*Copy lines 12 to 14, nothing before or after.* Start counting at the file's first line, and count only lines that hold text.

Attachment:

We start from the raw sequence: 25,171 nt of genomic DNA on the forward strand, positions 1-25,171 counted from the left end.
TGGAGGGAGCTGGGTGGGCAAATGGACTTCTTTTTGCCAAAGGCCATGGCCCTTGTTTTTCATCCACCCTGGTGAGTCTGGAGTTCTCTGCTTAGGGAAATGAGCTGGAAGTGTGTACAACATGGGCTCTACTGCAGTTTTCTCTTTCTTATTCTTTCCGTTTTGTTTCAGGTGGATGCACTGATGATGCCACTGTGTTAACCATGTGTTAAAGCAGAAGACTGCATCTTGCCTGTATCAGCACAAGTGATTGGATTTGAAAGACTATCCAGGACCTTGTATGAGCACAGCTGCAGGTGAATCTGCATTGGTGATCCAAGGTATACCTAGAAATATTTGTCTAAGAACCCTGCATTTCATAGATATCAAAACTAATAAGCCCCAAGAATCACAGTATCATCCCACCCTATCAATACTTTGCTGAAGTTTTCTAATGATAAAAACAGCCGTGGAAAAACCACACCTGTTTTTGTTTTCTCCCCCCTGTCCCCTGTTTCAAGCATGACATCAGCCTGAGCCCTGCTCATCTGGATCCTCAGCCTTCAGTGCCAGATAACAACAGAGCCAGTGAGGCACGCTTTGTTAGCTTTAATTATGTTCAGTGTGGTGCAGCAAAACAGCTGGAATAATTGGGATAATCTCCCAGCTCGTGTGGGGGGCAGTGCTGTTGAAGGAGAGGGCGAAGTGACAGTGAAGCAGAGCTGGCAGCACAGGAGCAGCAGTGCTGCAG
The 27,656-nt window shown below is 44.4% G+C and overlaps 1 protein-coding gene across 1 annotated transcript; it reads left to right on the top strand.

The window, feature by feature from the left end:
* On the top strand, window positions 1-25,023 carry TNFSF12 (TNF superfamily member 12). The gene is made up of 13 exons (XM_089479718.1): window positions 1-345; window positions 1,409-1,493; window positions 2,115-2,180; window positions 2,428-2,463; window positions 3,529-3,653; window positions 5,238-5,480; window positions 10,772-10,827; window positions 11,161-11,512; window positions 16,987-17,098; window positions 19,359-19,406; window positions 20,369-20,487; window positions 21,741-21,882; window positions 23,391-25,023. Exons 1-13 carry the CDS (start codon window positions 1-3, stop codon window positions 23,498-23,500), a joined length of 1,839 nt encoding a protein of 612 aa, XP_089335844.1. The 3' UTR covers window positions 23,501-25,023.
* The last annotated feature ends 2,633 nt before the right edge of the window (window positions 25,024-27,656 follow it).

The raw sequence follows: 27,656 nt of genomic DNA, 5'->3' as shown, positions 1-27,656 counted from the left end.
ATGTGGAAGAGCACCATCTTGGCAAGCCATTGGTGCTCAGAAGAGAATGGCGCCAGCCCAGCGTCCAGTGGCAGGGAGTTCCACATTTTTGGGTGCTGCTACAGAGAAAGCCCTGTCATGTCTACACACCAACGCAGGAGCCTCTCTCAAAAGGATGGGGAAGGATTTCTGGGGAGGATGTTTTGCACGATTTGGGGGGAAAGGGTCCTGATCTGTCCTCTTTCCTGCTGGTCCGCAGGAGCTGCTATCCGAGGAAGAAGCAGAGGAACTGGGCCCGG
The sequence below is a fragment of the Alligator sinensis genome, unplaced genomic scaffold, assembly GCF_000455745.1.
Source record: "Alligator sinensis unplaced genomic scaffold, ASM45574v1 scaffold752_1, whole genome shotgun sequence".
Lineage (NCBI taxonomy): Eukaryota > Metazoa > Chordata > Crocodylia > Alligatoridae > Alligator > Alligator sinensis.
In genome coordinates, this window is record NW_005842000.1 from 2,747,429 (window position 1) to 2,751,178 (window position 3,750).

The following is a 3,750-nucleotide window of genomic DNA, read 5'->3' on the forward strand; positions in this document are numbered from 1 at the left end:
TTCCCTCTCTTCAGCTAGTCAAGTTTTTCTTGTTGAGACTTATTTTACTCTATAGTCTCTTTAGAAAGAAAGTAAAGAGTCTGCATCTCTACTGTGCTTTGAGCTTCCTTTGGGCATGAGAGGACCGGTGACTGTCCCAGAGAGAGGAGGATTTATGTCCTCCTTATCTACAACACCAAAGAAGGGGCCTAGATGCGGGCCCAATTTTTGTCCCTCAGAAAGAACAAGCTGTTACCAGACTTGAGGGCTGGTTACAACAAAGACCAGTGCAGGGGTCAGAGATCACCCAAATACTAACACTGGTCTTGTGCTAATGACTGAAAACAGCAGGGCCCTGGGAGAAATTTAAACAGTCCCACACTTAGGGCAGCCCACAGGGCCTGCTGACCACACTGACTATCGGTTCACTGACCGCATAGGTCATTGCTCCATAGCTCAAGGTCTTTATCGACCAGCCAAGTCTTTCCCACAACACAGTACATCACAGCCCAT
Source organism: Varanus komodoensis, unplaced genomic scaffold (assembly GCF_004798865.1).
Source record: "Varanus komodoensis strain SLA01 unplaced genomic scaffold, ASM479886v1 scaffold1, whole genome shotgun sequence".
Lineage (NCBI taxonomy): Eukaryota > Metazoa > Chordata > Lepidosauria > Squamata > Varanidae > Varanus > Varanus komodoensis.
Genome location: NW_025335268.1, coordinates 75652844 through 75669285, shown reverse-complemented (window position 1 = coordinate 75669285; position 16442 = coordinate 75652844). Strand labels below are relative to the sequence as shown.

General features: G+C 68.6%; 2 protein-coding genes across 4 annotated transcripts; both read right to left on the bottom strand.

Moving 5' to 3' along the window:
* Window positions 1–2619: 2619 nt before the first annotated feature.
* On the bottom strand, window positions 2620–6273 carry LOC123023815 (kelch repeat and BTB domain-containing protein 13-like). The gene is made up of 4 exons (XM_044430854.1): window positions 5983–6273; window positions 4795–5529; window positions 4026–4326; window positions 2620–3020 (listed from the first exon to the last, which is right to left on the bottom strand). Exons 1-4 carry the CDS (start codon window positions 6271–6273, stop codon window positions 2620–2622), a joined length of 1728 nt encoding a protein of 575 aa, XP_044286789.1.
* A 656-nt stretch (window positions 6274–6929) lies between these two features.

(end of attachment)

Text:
In genome coordinates, this window is record NW_005842000.1 from 2,747,429 (window position 1) to 2,751,178 (window position 3,750).

The following is a 3,750-nucleotide window of genomic DNA, read 5'->3' on the forward strand; positions in this document are numbered from 1 at the left end:
TTCCCTCTCTTCAGCTAGTCAAGTTTTTCTTGTTGAGACTTATTTTACTCTATAGTCTCTTTAGAAAGAAAGTAAAGAGTCTGCATCTCTACTGTGCTTTGAGCTTCCTTTGGGCATGAGAGGACCGGTGACTGTCCCAGAGAGAGGAGGATTTATGTCCTCCTTATCTACAACACCAAAGAAGGGGCCTAGATGCGGGCCCAATTTTTGTCCCTCAGAAAGAACAAGCTGTTACCAGACTTGAGGGCTGGTTACAACAAAGACCAGTGCAGGGGTCAGAGATCACCCAAATACTAACACTGGTCTTGTGCTAATGACTGAAAACAGCAGGGCCCTGGGAGAAATTTAAACAGTCCCACACTTAGGGCAGCCCACAGGGCCTGCTGACCACACTGACTATCGGTTCACTGACCGCATAGGTCATTGCTCCATAGCTCAAGGTCTTTATCGACCAGCCAAGTCTTTCCCACAACACAGTACATCACAGCCCAT